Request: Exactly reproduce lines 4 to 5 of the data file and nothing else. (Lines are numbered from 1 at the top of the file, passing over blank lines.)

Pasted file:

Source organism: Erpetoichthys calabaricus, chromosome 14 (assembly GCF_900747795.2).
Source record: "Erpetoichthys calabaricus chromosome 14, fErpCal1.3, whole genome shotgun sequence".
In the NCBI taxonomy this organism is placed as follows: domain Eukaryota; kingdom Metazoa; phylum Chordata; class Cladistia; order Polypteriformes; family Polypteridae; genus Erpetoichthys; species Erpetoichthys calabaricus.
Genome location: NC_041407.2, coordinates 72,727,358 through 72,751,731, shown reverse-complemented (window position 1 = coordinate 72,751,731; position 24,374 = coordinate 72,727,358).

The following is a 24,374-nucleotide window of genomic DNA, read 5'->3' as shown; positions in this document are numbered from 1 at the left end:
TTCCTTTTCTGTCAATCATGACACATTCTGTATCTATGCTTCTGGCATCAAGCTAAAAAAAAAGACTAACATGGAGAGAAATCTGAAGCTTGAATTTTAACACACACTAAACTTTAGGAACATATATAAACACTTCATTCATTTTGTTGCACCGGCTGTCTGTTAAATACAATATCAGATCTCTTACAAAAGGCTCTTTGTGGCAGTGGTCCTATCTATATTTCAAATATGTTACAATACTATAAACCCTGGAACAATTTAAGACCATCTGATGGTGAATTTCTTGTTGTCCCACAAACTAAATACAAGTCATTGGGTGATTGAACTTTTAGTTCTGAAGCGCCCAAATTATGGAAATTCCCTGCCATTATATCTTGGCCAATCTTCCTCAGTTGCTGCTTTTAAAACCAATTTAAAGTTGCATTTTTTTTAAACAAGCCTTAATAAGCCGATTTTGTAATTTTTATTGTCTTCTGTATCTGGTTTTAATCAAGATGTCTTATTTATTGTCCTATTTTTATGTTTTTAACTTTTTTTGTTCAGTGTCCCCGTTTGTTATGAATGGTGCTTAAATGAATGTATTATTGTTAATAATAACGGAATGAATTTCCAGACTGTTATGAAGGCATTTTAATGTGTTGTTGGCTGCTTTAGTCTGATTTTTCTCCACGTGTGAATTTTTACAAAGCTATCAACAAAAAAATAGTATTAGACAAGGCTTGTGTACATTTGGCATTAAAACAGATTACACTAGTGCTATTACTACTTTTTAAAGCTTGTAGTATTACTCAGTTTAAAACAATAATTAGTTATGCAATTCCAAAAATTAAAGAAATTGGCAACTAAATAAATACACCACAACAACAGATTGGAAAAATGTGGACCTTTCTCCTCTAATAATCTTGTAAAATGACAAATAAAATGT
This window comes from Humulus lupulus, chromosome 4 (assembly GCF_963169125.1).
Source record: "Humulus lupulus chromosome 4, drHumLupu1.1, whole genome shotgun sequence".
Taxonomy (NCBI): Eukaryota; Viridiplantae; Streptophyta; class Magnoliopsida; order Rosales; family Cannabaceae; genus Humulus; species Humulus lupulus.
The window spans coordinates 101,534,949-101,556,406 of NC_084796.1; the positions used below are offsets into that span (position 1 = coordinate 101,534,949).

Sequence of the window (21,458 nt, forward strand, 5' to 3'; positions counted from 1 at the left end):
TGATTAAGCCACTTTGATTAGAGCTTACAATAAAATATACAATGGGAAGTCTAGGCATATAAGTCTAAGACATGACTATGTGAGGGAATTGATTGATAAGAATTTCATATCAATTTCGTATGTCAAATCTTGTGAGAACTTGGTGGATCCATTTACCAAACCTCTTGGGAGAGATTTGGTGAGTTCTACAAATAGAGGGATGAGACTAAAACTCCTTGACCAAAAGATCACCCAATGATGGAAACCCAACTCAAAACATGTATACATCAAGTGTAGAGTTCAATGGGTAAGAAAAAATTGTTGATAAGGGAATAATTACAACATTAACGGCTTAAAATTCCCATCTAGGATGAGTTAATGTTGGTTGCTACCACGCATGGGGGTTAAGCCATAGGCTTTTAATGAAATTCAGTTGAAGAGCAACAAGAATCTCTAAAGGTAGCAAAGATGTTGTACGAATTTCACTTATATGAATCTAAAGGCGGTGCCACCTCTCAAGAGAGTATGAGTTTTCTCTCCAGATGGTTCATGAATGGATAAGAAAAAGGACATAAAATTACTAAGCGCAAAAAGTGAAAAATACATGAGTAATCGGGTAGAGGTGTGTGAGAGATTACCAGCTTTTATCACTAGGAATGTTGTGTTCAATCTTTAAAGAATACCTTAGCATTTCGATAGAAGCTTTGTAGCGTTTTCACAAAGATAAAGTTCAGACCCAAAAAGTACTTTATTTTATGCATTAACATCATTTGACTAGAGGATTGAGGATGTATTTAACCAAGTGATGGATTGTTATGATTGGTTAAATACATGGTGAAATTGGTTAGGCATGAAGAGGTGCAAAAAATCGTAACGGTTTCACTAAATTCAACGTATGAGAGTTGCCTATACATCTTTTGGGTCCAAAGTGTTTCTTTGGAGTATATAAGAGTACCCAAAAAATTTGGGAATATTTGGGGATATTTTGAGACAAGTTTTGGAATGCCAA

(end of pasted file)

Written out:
Genome location: NC_041407.2, coordinates 72,727,358 through 72,751,731, shown reverse-complemented (window position 1 = coordinate 72,751,731; position 24,374 = coordinate 72,727,358).

The following is a 24,374-nucleotide window of genomic DNA, read 5'->3' as shown; positions in this document are numbered from 1 at the left end: